The relationship between the Draft Bishops and Priests (Consecration and Ordination of Women) Measure and the Equality Act 2010 was considered during the recent General Synod:
The Church Times reported that
The Second Church Estates Commissioner, Tony Baldry MP, said that it would be his task to steer the legislation through the House of Commons. In his constituency, many of the senior posts in the county were held by women. “I see no reason why, when there is a vacancy, the Bishop of Dorchester or the Bishop of Oxford should not be a woman. . . Let’s do it soon.” However, the Church of England was a broad Church.
The vote on the legislation on women bishops which would be presented to Parliament would be a free vote in which the views of individual MPs mattered. The equality agenda now played strongly across all parties, and there were now a record number of women MPs. The difficult task of steering through the legislation would be impossible “if there is a scintilla of a suggestion that women bishops are in some way second-class bishops”.
Robert Key, the former MP, spoke later, and opposed the inclusion of Clause 7 of the Measure.
The Church Times reported as follows:
Mr Tattersall warned that the consequences of not agreeing to Clause 7 (Equality Act exceptions), which had been introduced in order to comply with the Equality Act, would be that the Measure could be found to be in conflict with that legislation, and so would be “legally deficient”. The Equality Act had been drawn more narrowly than the Equality Bill had originally been drawn; so the new legislation was necessary to prevent any possible conflict with the Act, the committee had been advised.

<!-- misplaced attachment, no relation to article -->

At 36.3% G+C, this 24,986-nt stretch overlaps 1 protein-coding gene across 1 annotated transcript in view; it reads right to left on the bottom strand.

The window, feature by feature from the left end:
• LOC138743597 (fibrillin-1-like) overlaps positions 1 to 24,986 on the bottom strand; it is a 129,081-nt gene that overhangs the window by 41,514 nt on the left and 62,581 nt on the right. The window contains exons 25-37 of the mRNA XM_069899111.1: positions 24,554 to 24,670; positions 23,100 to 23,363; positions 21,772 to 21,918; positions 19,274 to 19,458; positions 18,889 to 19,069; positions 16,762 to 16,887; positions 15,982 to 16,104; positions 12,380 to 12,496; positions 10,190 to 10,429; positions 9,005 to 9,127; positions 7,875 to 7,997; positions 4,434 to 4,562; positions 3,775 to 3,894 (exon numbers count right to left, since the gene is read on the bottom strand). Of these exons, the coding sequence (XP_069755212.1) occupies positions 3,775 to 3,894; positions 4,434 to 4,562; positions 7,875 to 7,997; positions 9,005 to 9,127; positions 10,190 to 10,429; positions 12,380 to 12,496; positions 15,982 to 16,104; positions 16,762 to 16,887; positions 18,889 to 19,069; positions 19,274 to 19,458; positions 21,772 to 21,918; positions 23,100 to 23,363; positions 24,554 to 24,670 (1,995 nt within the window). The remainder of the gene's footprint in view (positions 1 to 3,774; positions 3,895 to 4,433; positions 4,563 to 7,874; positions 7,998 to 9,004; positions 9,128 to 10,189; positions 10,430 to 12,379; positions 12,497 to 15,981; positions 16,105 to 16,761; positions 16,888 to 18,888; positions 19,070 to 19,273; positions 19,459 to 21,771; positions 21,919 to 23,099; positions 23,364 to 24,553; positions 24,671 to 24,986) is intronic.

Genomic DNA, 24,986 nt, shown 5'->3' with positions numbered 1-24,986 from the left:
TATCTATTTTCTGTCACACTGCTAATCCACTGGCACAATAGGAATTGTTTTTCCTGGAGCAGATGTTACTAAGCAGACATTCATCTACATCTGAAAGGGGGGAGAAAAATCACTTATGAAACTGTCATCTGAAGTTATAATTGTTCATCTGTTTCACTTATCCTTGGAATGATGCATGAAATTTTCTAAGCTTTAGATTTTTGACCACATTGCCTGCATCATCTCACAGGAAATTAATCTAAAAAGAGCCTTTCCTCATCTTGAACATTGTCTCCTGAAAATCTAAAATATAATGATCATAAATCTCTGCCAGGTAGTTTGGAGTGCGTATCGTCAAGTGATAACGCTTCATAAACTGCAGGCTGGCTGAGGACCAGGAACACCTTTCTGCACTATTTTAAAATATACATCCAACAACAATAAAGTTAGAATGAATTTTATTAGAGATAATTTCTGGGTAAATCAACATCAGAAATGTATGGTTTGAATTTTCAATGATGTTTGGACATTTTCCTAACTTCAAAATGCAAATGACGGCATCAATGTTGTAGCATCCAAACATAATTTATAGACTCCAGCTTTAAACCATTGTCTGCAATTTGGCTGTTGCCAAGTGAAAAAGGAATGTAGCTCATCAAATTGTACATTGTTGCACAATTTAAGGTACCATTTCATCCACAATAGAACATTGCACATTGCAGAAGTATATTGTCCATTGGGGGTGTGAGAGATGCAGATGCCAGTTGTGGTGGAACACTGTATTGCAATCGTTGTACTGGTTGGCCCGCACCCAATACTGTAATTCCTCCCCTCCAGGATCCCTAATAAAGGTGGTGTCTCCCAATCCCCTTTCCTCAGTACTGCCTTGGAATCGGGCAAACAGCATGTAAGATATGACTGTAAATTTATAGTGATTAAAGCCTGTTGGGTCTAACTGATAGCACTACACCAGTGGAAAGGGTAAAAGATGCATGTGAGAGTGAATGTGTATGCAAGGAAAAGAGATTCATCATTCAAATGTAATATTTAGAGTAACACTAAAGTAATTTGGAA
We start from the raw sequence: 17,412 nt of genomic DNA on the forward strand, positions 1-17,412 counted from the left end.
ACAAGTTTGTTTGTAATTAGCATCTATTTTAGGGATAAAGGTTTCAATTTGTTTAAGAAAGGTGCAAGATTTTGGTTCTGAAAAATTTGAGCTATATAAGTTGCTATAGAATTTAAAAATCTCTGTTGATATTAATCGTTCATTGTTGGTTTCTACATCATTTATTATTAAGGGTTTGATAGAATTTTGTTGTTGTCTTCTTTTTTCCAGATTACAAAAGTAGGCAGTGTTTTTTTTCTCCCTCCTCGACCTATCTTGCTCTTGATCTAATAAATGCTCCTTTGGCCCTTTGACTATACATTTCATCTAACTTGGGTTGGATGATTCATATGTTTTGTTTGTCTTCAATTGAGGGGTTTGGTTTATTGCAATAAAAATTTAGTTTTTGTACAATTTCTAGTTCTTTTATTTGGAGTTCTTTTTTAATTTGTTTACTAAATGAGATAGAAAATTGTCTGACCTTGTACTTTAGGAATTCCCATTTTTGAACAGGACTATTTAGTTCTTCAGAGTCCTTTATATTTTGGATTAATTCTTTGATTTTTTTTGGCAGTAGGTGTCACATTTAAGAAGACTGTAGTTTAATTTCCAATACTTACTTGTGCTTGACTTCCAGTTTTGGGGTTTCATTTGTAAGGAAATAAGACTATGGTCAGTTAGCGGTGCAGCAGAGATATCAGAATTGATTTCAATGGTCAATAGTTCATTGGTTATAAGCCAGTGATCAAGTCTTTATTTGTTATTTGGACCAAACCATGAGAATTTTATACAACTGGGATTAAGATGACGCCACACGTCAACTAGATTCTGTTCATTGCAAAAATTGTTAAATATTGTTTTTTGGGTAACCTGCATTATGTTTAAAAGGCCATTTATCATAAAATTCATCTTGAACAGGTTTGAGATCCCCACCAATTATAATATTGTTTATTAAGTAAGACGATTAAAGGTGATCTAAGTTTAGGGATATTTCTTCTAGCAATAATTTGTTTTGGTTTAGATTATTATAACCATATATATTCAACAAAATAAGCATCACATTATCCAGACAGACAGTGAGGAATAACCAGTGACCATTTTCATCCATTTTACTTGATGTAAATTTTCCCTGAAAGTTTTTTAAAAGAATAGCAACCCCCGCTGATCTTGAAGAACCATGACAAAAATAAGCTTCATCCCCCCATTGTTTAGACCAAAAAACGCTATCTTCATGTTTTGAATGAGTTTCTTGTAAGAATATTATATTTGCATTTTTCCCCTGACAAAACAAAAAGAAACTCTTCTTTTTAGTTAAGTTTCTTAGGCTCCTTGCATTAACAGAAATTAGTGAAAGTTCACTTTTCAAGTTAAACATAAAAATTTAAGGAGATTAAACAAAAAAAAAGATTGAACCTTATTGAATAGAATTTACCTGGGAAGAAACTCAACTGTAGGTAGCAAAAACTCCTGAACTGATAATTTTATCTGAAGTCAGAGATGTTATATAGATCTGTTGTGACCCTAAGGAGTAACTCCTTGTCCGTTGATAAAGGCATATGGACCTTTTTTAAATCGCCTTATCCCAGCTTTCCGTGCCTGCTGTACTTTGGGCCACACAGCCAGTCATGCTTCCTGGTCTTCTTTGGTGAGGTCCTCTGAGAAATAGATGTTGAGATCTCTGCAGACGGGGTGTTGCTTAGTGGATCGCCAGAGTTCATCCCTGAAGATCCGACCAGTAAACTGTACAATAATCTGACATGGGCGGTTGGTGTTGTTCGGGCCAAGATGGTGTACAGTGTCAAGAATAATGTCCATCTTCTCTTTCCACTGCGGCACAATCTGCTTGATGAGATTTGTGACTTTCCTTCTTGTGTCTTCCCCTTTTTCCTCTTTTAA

Robert Key (Salisbury) had given notice that he wanted to speak against Clause 7. He said that the Bishop of Durham was, “of course, wholly wrong: the Church of England cannot act wholly in its own interest.” God spoke not just to the Synod, but also to Parliament. The evidence he had seen was that Clause 7 was not a proportionate and reasonable approach and his view was that it would fail in the courts. The law of the land would apply to everyone except Christians.
The Ecclesiastical Committee of Parliament had to ensure that the Church respected the constitutional rights of all the population.
Mr Key elaborated his position in this video interview with Ruth Gledhill: Should Church of England be exempt from Equality law?
I wrote a news article for the Church Times recently which gave some of the background on this, see Equality Law will affect church appointments.
I am going to write a further and more detailed explanation soon.